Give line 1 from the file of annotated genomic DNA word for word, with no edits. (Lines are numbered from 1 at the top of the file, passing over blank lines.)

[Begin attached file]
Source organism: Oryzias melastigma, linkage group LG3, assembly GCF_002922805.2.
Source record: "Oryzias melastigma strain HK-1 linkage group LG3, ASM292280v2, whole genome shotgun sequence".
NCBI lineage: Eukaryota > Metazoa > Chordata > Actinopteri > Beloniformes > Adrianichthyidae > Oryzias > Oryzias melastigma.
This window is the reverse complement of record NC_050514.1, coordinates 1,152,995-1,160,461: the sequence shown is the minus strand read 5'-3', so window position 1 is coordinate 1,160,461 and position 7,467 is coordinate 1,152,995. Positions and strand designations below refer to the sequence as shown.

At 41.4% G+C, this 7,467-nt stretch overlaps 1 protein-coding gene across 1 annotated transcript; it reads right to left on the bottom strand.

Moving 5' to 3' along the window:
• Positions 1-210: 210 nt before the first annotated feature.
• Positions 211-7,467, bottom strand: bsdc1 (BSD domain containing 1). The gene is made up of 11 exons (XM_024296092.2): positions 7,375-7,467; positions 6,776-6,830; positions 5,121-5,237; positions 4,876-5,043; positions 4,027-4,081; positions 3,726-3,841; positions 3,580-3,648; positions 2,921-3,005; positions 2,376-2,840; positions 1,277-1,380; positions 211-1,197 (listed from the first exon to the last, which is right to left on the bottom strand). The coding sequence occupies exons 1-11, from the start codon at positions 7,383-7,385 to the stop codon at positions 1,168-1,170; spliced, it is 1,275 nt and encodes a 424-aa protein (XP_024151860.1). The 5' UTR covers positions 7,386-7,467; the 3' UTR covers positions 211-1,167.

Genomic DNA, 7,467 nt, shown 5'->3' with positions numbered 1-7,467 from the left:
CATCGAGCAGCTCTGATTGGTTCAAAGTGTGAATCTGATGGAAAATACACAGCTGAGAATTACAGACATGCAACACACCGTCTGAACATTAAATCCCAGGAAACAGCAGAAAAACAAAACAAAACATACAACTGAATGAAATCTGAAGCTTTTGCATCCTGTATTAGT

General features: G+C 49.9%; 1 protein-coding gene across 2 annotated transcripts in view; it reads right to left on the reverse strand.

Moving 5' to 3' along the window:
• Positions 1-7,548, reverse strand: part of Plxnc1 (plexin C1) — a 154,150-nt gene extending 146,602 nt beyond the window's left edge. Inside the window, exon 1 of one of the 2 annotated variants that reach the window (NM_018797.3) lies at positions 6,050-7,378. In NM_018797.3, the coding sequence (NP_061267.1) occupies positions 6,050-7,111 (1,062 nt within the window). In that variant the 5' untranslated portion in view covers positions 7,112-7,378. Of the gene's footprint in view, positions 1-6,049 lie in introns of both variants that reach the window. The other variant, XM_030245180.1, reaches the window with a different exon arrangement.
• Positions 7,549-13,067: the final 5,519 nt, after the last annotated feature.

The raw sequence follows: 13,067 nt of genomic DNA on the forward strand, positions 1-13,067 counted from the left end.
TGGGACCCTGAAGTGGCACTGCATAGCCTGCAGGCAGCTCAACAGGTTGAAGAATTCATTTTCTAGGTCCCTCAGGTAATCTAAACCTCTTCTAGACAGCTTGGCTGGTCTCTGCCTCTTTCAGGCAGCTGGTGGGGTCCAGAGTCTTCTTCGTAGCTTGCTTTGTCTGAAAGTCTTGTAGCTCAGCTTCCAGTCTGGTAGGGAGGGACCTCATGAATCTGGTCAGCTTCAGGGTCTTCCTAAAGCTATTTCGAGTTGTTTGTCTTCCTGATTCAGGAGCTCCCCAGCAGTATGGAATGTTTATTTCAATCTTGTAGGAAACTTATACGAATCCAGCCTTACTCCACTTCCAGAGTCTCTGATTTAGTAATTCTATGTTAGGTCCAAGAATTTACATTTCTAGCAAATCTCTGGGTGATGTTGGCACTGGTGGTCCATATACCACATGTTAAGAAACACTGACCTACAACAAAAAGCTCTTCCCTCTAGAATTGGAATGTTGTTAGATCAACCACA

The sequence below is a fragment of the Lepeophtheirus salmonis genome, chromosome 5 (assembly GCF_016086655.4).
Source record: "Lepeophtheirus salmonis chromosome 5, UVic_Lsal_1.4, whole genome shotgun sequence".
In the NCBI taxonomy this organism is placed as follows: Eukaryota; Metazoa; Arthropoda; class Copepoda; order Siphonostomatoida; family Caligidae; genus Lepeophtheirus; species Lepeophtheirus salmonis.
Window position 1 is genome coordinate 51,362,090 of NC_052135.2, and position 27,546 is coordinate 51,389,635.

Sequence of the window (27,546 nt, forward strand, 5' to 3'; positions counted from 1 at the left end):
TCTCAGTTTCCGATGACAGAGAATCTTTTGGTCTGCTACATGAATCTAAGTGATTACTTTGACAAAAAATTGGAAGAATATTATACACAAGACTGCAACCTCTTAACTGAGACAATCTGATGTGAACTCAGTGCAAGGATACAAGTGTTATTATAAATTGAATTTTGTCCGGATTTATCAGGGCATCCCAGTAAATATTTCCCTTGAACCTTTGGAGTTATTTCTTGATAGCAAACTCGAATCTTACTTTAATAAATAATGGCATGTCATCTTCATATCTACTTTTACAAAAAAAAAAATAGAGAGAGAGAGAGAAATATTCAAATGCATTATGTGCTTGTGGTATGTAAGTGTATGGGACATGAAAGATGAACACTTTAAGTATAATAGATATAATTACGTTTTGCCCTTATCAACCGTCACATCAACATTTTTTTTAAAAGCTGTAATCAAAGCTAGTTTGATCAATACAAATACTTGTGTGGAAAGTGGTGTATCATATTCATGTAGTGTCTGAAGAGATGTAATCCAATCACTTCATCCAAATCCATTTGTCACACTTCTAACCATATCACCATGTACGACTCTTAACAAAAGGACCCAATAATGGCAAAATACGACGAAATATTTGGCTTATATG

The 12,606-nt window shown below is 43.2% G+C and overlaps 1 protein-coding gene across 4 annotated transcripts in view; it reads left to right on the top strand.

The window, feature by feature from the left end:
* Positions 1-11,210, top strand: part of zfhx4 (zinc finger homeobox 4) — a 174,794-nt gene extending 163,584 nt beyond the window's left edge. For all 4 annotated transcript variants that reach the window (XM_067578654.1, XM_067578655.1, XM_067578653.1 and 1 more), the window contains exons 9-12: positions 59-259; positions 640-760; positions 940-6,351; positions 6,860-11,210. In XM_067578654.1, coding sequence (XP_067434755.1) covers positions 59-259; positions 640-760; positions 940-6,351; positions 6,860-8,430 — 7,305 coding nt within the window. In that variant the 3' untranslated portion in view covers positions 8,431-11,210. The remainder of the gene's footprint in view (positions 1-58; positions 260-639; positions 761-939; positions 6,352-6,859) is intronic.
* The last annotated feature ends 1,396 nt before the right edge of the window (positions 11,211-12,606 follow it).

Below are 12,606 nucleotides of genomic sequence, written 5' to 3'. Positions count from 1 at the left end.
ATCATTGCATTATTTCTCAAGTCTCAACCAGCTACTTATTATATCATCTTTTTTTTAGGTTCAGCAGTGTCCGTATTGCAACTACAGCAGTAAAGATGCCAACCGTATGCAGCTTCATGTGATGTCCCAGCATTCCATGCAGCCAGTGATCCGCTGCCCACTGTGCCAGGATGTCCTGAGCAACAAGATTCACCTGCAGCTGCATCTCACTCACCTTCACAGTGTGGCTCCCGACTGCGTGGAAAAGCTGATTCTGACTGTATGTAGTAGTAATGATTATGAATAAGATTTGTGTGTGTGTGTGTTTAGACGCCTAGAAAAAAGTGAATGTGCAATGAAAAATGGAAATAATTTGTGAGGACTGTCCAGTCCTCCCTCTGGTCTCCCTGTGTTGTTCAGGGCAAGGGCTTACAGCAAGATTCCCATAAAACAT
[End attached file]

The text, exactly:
Source organism: Oryzias melastigma, linkage group LG3, assembly GCF_002922805.2.